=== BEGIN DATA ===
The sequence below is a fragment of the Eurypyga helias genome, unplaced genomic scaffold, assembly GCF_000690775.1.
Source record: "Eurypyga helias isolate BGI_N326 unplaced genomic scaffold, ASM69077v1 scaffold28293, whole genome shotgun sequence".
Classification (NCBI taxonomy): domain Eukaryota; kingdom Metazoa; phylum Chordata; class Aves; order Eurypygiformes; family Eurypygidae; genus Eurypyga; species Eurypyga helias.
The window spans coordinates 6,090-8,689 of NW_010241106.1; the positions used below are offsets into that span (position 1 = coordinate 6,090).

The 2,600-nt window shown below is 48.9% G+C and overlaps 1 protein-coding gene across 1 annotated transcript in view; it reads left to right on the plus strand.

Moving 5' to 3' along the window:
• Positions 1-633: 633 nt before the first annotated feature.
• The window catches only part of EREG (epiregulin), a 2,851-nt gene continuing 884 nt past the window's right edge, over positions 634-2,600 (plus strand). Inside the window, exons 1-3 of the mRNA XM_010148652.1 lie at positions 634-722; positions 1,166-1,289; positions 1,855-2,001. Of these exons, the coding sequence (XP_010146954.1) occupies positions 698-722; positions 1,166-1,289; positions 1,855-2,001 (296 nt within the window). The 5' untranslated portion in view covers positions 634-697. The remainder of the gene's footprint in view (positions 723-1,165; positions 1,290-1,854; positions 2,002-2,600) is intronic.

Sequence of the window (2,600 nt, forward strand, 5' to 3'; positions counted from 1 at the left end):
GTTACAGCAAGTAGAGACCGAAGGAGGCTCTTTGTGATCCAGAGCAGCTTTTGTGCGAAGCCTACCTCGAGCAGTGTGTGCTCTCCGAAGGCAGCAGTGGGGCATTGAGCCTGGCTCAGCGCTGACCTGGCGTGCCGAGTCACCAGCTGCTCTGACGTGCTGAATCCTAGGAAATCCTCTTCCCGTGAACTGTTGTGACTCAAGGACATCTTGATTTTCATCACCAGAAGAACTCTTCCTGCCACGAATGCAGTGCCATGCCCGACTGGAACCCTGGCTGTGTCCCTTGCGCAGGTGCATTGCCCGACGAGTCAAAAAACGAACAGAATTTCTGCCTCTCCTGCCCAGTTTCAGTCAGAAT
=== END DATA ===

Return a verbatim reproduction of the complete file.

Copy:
The sequence below is a fragment of the Eurypyga helias genome, unplaced genomic scaffold, assembly GCF_000690775.1.
Source record: "Eurypyga helias isolate BGI_N326 unplaced genomic scaffold, ASM69077v1 scaffold28293, whole genome shotgun sequence".
Classification (NCBI taxonomy): domain Eukaryota; kingdom Metazoa; phylum Chordata; class Aves; order Eurypygiformes; family Eurypygidae; genus Eurypyga; species Eurypyga helias.
The window spans coordinates 6,090-8,689 of NW_010241106.1; the positions used below are offsets into that span (position 1 = coordinate 6,090).

The 2,600-nt window shown below is 48.9% G+C and overlaps 1 protein-coding gene across 1 annotated transcript in view; it reads left to right on the plus strand.

Moving 5' to 3' along the window:
• Positions 1-633: 633 nt before the first annotated feature.
• The window catches only part of EREG (epiregulin), a 2,851-nt gene continuing 884 nt past the window's right edge, over positions 634-2,600 (plus strand). Inside the window, exons 1-3 of the mRNA XM_010148652.1 lie at positions 634-722; positions 1,166-1,289; positions 1,855-2,001. Of these exons, the coding sequence (XP_010146954.1) occupies positions 698-722; positions 1,166-1,289; positions 1,855-2,001 (296 nt within the window). The 5' untranslated portion in view covers positions 634-697. The remainder of the gene's footprint in view (positions 723-1,165; positions 1,290-1,854; positions 2,002-2,600) is intronic.

Sequence of the window (2,600 nt, forward strand, 5' to 3'; positions counted from 1 at the left end):
GTTACAGCAAGTAGAGACCGAAGGAGGCTCTTTGTGATCCAGAGCAGCTTTTGTGCGAAGCCTACCTCGAGCAGTGTGTGCTCTCCGAAGGCAGCAGTGGGGCATTGAGCCTGGCTCAGCGCTGACCTGGCGTGCCGAGTCACCAGCTGCTCTGACGTGCTGAATCCTAGGAAATCCTCTTCCCGTGAACTGTTGTGACTCAAGGACATCTTGATTTTCATCACCAGAAGAACTCTTCCTGCCACGAATGCAGTGCCATGCCCGACTGGAACCCTGGCTGTGTCCCTTGCGCAGGTGCATTGCCCGACGAGTCAAAAAACGAACAGAATTTCTGCCTCTCCTGCCCAGTTTCAGTCAGAAT